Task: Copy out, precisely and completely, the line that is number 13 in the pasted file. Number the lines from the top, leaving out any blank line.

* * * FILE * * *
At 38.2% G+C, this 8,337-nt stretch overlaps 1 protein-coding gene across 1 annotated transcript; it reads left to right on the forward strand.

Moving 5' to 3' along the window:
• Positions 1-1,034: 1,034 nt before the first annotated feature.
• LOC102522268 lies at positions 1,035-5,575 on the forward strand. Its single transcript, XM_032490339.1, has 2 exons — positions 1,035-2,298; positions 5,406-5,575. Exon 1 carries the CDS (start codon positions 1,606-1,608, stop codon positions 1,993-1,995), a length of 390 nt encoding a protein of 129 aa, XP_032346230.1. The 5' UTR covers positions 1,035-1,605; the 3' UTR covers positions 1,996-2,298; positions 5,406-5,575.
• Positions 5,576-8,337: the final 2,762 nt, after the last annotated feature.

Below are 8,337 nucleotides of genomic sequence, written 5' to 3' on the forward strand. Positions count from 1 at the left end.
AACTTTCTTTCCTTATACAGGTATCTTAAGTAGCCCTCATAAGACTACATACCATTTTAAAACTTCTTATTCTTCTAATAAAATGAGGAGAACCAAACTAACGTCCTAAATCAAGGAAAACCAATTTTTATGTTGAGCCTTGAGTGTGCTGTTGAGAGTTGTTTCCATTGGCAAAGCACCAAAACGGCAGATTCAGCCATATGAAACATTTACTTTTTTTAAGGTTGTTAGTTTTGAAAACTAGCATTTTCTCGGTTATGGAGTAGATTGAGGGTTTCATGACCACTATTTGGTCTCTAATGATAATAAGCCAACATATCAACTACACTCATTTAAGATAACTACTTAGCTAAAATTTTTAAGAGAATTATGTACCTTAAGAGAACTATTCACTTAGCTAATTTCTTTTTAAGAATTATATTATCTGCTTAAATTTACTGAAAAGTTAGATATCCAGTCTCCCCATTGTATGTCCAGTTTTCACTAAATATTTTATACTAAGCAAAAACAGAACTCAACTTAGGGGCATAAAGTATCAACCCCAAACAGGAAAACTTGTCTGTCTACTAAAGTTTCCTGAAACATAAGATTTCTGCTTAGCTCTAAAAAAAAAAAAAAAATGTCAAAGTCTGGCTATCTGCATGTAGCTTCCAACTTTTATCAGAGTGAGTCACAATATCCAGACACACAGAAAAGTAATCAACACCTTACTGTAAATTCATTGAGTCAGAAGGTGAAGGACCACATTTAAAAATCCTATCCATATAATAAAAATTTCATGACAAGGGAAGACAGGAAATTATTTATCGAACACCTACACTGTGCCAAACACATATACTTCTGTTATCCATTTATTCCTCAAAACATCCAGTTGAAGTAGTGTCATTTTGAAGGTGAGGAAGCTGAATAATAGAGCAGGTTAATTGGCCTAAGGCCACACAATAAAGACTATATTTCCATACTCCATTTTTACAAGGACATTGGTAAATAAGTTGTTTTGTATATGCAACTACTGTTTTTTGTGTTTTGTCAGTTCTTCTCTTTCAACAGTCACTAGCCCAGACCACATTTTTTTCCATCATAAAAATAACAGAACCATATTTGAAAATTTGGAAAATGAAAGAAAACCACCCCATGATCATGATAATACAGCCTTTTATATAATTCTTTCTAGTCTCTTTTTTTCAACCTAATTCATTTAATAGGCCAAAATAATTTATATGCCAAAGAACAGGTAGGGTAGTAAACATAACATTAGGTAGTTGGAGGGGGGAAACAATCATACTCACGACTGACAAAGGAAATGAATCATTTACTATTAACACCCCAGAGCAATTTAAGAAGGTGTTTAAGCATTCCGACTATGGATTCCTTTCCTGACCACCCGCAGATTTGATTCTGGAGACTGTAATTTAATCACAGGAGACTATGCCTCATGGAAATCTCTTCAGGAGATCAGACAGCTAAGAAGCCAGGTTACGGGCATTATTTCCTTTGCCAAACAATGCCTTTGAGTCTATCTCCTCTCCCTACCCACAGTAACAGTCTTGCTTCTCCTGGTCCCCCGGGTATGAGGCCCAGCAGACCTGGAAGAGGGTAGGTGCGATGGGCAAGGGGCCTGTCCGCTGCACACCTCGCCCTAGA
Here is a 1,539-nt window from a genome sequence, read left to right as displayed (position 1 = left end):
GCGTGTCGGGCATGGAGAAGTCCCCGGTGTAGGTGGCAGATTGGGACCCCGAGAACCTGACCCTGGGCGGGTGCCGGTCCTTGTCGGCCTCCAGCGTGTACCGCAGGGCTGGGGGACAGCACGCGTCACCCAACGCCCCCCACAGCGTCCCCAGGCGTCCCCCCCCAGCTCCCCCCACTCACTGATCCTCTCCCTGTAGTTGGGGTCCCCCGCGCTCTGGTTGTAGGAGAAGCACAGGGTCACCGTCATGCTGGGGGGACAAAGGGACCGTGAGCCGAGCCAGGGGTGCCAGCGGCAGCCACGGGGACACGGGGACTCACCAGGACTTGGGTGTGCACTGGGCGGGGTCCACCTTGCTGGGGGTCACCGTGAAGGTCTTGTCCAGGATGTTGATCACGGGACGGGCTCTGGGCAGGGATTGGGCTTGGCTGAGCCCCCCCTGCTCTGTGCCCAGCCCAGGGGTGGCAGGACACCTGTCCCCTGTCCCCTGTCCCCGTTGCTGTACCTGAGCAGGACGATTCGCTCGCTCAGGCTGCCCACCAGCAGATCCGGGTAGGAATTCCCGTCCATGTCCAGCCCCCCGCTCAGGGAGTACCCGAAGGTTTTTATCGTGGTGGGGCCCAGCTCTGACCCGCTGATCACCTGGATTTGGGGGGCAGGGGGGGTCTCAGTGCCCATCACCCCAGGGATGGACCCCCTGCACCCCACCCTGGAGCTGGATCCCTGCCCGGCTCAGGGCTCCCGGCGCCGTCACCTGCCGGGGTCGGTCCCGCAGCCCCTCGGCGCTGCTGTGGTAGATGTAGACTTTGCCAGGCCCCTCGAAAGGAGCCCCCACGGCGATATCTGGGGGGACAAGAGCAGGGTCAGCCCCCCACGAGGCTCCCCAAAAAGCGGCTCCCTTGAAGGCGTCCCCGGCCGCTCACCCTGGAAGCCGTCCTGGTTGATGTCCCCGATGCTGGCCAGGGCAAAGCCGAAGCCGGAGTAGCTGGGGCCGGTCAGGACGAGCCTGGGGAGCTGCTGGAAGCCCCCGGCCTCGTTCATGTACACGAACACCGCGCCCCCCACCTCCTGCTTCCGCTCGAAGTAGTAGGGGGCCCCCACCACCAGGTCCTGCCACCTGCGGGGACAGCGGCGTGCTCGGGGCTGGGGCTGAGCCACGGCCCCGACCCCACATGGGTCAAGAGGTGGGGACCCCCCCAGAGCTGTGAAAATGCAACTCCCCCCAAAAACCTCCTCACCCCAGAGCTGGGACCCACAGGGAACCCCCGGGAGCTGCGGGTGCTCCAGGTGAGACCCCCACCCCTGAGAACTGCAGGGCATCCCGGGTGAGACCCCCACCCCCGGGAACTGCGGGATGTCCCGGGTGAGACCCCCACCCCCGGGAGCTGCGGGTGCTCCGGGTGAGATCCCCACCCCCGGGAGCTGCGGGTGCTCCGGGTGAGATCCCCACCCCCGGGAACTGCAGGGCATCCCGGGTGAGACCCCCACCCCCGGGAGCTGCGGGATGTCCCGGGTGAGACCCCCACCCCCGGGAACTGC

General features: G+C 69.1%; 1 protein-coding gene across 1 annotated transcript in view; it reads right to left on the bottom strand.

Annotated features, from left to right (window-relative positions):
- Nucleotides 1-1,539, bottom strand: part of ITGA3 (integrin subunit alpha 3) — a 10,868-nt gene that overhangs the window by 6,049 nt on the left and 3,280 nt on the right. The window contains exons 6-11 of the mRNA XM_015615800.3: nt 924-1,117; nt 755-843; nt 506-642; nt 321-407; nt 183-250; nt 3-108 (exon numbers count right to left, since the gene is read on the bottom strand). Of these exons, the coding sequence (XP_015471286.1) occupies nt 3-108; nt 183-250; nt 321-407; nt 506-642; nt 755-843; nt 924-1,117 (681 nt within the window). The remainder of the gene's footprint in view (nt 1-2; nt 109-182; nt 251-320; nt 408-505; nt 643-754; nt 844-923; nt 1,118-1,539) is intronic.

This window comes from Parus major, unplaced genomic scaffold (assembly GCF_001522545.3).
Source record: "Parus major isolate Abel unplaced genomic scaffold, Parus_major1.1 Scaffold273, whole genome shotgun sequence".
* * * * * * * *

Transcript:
This window comes from Parus major, unplaced genomic scaffold (assembly GCF_001522545.3).